Hey there, time traveller!
This article was published 2/10/2018 (382 days ago), so information in it may no longer be current.
Winnipeg Mayor Brian Bowman is a busy guy. Always has been.
As many civic political watchers can attest, since he was elected in 2014, Bowman has a very traditional work ethic when it comes to fulfilling his mayoral duties.
In stark contrast to his predecessor Sam Katz, who spent long stretches of time while in office either visiting his Arizona vacation property or watching his beloved Goldeyes play baseball, Bowman is a politician who is seemingly always on the move, meeting citizens, cutting ribbons, shaking hands and kicking off any manner of community events. His social media accounts have, over the last four years, shown an incredible dedication to public appearances that may be unparallelled in this city's mayoral history.
But what happens to Bowman's schedule when it is election time? Does he still keep a full slate of mayoral duties even while he is running for re-election?
Boy, does he.
A summary of his mayoral calendar from September shows Bowman is fully embracing the advantages he has as the current mayor. Over that one month, Bowman made no less than 55 public appearances at events that were not campaign related. That is nearly two every day of the month.
Unlike the suffocating blackout that precedes by-elections and general elections at the provincial level, there are no strict rules prohibiting an incumbent mayor or councillor from continuing their official duties right up to election day.
The Winnipeg Charter, the provincial legislation upon which the city was founded, states that the official election period runs from May 1 of the election year. After that date, candidates are allowed to register, raise and spend money, and campaign. (Candidate signs cannot go up before Sept. 1.)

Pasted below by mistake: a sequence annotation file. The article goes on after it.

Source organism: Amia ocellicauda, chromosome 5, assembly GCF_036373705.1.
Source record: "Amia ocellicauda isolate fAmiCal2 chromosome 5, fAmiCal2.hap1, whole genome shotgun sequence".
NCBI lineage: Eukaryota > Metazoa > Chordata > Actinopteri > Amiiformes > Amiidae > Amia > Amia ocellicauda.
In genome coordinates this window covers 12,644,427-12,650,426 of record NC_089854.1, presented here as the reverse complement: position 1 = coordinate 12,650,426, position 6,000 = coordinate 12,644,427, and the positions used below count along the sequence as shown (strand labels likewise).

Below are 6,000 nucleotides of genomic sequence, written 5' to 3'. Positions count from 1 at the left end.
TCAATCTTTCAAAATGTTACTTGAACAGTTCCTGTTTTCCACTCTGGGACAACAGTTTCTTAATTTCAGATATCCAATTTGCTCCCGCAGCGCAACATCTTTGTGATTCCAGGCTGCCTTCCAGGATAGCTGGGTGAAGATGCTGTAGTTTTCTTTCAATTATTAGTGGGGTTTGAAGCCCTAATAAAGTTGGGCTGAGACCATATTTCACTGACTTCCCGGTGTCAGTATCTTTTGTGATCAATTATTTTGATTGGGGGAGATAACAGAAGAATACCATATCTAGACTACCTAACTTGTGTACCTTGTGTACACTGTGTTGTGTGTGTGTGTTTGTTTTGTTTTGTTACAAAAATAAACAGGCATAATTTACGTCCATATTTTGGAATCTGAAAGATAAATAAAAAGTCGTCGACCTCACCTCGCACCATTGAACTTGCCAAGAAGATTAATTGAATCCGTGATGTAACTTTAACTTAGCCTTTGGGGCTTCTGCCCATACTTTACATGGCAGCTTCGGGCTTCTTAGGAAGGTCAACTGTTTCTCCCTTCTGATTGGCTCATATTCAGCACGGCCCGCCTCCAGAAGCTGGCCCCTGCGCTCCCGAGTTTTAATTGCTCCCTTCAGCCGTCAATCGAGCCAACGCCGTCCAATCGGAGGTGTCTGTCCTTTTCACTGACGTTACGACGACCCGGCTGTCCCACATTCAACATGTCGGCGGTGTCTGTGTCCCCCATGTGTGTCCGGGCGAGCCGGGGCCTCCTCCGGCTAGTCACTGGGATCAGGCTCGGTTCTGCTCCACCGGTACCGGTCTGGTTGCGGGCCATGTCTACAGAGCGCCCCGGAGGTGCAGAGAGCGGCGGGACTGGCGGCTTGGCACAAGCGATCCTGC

However, mayors and councillors do not stop serving in their roles just because an election is coming. In fact, the mayor doesn't stop being the mayor until Nov. 1 after the October election. This is a stark difference from federal and provincial elections, where governments are dissolved once the official campaign period begins.
A motion was adopted this past summer at council to prohibit incumbent councillors from announcing new funding from the Land Dedication Reserve or ward budgets for the 60 days prior to election day. Although the mayor's office was not included in that motion, Bowman agreed to abide by the terms in the current campaign.
That still leaves lots and lots of room for Bowman, and members of council, to use their positions to garner media attention and grab the spotlight at events attended by huge numbers of citizens. Just the kind of thing that helps a would-be incumbent seeking re-election.
A quick look at Bowman's events calendar from September shows the wide array of events that are at the incumbent mayor's disposal as he gears up for a shot a re-election.
The events ranged from extremely high profile and newsworthy — the official openings of True North Square and a new Canada Goose factory — to more discreet, community-level events that wouldn't have qualified for news coverage but did provide the mayor with lots of exposure to potential voters.